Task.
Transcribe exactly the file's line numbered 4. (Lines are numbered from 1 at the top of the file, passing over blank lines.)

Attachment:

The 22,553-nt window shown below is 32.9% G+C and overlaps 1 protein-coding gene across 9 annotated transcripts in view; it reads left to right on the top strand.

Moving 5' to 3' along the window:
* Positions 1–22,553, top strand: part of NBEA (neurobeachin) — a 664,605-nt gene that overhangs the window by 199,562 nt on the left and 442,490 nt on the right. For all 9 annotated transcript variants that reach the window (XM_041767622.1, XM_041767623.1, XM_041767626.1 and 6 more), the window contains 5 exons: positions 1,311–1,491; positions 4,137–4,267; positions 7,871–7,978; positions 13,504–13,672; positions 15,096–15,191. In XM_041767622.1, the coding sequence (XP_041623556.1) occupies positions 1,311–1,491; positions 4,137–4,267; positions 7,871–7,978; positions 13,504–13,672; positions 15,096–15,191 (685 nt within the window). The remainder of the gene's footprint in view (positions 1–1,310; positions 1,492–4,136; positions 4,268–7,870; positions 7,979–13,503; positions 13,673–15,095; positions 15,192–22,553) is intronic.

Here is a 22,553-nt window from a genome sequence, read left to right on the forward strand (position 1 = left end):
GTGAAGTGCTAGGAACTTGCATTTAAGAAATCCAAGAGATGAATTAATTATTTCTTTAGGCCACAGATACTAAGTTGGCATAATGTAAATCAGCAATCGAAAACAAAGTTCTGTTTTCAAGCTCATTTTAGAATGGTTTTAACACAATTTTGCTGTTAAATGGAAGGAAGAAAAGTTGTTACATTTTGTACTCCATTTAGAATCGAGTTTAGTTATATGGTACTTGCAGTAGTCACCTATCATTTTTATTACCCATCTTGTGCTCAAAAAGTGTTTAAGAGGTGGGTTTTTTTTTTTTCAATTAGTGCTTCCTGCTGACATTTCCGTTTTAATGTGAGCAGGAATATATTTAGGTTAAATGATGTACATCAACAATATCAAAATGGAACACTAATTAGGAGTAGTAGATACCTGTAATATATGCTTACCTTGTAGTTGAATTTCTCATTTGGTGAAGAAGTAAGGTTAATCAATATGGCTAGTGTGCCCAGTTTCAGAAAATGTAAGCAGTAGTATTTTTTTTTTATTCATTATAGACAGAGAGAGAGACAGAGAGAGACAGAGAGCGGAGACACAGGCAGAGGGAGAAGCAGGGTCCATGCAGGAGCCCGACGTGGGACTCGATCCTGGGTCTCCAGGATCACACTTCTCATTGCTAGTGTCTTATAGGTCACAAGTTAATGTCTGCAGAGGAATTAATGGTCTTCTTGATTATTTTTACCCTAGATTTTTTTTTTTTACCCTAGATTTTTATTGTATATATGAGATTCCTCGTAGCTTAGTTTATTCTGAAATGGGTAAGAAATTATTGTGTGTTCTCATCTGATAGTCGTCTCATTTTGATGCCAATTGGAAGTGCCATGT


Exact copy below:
Here is a 22,553-nt window from a genome sequence, read left to right on the forward strand (position 1 = left end):